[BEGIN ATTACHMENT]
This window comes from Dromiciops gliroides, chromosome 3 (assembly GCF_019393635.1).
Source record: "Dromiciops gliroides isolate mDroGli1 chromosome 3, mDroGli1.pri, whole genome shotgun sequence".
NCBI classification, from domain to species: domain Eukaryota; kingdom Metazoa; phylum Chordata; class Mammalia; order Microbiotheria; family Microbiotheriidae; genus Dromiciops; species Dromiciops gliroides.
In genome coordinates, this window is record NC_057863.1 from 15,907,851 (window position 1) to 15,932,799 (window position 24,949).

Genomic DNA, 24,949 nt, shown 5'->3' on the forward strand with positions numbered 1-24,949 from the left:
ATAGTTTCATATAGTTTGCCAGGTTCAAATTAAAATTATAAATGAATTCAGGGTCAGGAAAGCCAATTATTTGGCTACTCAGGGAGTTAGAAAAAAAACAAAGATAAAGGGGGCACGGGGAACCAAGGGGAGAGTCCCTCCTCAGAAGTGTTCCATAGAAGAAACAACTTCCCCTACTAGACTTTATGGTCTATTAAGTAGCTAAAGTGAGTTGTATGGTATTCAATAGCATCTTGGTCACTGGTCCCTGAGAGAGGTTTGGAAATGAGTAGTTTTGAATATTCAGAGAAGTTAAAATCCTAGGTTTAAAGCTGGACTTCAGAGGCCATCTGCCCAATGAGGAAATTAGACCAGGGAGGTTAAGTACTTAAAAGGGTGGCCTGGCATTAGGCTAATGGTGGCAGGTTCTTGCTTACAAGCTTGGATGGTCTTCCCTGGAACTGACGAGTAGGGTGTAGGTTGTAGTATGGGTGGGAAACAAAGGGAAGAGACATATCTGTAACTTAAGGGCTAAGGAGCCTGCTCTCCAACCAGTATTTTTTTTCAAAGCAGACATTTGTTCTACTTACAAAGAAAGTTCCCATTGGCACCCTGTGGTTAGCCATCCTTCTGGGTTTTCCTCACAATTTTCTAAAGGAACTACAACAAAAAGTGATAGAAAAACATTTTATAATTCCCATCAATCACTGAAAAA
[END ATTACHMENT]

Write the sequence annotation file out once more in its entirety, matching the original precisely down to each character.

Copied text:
This window comes from Dromiciops gliroides, chromosome 3 (assembly GCF_019393635.1).
Source record: "Dromiciops gliroides isolate mDroGli1 chromosome 3, mDroGli1.pri, whole genome shotgun sequence".
NCBI classification, from domain to species: domain Eukaryota; kingdom Metazoa; phylum Chordata; class Mammalia; order Microbiotheria; family Microbiotheriidae; genus Dromiciops; species Dromiciops gliroides.
In genome coordinates, this window is record NC_057863.1 from 15,907,851 (window position 1) to 15,932,799 (window position 24,949).

Genomic DNA, 24,949 nt, shown 5'->3' on the forward strand with positions numbered 1-24,949 from the left:
ATAGTTTCATATAGTTTGCCAGGTTCAAATTAAAATTATAAATGAATTCAGGGTCAGGAAAGCCAATTATTTGGCTACTCAGGGAGTTAGAAAAAAAACAAAGATAAAGGGGGCACGGGGAACCAAGGGGAGAGTCCCTCCTCAGAAGTGTTCCATAGAAGAAACAACTTCCCCTACTAGACTTTATGGTCTATTAAGTAGCTAAAGTGAGTTGTATGGTATTCAATAGCATCTTGGTCACTGGTCCCTGAGAGAGGTTTGGAAATGAGTAGTTTTGAATATTCAGAGAAGTTAAAATCCTAGGTTTAAAGCTGGACTTCAGAGGCCATCTGCCCAATGAGGAAATTAGACCAGGGAGGTTAAGTACTTAAAAGGGTGGCCTGGCATTAGGCTAATGGTGGCAGGTTCTTGCTTACAAGCTTGGATGGTCTTCCCTGGAACTGACGAGTAGGGTGTAGGTTGTAGTATGGGTGGGAAACAAAGGGAAGAGACATATCTGTAACTTAAGGGCTAAGGAGCCTGCTCTCCAACCAGTATTTTTTTTCAAAGCAGACATTTGTTCTACTTACAAAGAAAGTTCCCATTGGCACCCTGTGGTTAGCCATCCTTCTGGGTTTTCCTCACAATTTTCTAAAGGAACTACAACAAAAAGTGATAGAAAAACATTTTATAATTCCCATCAATCACTGAAAAA